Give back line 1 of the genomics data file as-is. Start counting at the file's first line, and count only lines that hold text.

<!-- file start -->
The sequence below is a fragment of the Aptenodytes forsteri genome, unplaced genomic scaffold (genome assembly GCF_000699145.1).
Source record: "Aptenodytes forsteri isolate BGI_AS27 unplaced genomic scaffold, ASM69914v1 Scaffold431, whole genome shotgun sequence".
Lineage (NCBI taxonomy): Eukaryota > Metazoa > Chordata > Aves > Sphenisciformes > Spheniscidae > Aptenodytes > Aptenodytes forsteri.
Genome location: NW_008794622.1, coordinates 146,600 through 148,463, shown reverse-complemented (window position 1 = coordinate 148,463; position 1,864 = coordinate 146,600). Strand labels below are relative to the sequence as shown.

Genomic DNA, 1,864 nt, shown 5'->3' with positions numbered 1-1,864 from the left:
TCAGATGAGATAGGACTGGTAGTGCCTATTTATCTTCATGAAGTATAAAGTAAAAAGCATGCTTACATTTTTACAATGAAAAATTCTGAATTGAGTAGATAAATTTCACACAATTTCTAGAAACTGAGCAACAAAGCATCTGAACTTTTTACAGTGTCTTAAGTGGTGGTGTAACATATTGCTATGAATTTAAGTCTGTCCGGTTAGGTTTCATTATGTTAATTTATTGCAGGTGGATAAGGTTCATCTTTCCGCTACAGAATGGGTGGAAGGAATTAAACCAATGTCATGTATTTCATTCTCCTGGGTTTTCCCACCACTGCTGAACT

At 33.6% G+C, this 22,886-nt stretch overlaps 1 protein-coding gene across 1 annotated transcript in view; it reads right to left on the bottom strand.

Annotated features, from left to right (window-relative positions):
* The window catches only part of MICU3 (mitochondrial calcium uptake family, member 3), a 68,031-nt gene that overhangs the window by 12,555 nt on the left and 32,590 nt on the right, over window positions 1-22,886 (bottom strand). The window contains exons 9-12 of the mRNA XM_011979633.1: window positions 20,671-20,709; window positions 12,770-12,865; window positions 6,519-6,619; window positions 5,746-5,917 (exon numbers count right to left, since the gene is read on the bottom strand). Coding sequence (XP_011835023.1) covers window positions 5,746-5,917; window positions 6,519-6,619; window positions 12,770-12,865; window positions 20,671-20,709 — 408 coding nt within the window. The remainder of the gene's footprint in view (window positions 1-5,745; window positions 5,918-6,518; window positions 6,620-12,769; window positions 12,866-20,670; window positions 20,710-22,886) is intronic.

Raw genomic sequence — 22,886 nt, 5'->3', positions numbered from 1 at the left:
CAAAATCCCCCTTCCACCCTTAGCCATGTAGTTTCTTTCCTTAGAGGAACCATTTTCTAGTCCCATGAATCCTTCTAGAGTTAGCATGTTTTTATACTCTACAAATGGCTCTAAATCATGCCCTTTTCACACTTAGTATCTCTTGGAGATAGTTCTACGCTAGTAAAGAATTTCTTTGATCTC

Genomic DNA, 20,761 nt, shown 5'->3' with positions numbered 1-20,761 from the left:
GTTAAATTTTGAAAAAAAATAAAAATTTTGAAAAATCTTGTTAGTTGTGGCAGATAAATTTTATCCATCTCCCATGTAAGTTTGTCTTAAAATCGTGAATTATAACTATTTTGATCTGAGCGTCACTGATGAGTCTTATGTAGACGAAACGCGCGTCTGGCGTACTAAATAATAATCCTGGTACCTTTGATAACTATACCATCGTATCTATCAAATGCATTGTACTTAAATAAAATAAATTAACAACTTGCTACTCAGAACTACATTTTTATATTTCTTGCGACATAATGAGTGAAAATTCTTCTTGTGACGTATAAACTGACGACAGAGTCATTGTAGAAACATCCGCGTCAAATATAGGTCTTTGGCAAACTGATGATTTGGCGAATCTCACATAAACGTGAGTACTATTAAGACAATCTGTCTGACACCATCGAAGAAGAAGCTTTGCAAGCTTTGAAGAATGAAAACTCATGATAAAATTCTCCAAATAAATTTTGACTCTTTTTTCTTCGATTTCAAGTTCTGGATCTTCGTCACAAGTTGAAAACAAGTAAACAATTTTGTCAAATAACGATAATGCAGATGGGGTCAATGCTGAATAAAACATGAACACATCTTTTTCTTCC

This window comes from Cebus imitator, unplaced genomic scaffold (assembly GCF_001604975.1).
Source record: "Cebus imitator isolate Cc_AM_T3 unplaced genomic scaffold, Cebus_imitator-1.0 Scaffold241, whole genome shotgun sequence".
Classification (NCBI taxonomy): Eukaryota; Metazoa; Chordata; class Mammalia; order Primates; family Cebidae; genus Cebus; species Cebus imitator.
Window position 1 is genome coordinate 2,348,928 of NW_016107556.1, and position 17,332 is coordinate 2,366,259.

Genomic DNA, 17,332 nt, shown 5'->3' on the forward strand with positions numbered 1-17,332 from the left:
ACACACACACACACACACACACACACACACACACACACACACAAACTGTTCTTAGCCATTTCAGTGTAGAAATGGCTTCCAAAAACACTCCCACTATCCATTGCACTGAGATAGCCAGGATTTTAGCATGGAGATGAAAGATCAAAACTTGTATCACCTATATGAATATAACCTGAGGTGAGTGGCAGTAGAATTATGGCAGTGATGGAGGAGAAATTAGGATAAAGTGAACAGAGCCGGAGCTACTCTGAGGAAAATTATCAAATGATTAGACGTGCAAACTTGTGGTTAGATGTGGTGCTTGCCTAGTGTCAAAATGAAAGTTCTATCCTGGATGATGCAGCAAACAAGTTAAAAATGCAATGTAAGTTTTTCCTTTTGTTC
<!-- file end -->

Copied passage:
The sequence below is a fragment of the Aptenodytes forsteri genome, unplaced genomic scaffold (genome assembly GCF_000699145.1).